I have had the idea to post this for a while, but now it’s finally happening! Somebody on Mastodon is going to write a review of cats appearing in papers, so the best I can do is provide references 🙂 Here are some ways I added cats to my papers, in chronological order.
2013 – Cat mention
Three years into my PhD is the first mention of cats in my papers. In “Combining Instance Information to Classify Bags” (PDF here) which is about my PhD topic of multiple instance learning, I write “For example, an image labeled as “cat” would have a cat in at least one of its segments, whereas images without this label would not portray any cats at all“.
I’m not sure whether this was a coincidence or intentional. But more cats happened in the years after!
In 2015 I finished my PhD thesis, and the cover of the thesis features a puzzle with cat illustrations! The puzzle could have worked with any kind of illustration, so the cats were definitely intentional. Thanks to Hella Hekkelman who made the illustration.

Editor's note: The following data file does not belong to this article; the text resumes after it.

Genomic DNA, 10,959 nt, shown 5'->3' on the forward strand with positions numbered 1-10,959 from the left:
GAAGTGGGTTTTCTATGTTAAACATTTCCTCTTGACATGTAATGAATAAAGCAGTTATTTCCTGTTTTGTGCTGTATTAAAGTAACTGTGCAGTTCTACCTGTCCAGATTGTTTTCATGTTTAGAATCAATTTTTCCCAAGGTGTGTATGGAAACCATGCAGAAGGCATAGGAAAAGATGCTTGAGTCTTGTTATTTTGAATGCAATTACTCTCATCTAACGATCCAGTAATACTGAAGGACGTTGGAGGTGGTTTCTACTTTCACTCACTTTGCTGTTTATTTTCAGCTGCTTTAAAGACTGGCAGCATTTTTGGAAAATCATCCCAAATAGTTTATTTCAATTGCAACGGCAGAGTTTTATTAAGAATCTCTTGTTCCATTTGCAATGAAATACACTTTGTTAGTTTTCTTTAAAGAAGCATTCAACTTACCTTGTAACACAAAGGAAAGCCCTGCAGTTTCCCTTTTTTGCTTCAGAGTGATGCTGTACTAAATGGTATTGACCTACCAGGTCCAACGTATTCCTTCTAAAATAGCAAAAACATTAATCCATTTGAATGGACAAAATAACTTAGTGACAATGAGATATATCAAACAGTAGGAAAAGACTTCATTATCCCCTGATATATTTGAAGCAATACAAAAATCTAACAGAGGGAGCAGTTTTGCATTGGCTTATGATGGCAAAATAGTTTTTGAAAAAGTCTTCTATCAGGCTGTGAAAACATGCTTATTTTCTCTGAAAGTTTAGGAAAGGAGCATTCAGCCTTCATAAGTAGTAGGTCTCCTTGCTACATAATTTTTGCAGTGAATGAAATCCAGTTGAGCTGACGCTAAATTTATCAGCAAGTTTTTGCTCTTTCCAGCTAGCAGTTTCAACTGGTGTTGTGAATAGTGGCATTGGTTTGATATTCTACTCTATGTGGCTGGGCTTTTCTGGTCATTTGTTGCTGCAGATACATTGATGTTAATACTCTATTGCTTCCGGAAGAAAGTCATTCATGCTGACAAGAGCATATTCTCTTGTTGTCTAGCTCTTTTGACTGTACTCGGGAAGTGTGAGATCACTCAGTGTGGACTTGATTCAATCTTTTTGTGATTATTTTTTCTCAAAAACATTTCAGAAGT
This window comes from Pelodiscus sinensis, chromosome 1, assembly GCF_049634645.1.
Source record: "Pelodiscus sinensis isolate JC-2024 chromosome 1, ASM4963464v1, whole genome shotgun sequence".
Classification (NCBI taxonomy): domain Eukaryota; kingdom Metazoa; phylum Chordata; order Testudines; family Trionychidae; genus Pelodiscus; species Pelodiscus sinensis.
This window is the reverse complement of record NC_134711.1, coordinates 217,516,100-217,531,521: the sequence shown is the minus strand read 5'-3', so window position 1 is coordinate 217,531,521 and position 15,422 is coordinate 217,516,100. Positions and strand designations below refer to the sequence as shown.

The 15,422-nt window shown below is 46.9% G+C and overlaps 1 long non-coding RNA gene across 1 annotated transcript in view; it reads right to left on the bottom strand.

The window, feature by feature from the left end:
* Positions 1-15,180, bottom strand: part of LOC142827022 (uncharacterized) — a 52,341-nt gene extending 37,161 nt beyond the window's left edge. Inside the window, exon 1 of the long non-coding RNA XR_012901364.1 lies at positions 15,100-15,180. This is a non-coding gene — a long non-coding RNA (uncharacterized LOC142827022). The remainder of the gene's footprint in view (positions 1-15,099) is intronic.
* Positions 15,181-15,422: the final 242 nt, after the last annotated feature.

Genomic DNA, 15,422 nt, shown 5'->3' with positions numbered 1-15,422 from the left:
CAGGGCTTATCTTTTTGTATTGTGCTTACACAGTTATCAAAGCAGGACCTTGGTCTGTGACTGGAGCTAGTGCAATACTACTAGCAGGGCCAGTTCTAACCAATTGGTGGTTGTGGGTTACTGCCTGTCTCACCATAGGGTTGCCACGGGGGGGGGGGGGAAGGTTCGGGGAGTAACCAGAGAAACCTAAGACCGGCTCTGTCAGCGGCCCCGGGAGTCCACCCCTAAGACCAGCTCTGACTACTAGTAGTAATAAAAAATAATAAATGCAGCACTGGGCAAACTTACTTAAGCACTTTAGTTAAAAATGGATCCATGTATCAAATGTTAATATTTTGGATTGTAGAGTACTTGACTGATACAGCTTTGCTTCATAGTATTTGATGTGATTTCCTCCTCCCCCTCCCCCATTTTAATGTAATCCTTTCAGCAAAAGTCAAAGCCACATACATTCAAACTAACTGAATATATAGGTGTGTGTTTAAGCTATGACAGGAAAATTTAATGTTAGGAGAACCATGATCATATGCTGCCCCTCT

I also added my cat Buffy to the thesis acknowledgments!
Probably the biggest achievement of my career – I wrote a paped titled “Cats or CAT scans: transfer learning from medical or natural image source datasets” (PDF here) AND inserted a picture of my cat Buffy (by then over the rainbow) into it. Here is Buffy pretending to be an image from ImageNet:
More images of Buffy, now occupying the whole figure, in “Ten simple rules for getting started on Twitter as an academic“. Now teaching the reader about cat-related hashtags like #AcademicsWithCats and #Caturday.
Based on the work about transfer learning I stared a few years before, I received a grant from the Novo Nordisk Foundation called “CATS: Choosing A Transfer Source for medical image classification”.
More Buffy, promoting self-care in “Ten simple rules for failing successfully in academia“.
That’s it as far as I can remember, but Pixel and Dot definitely deserve paper appearances as well, so keep an eye out for that 🙂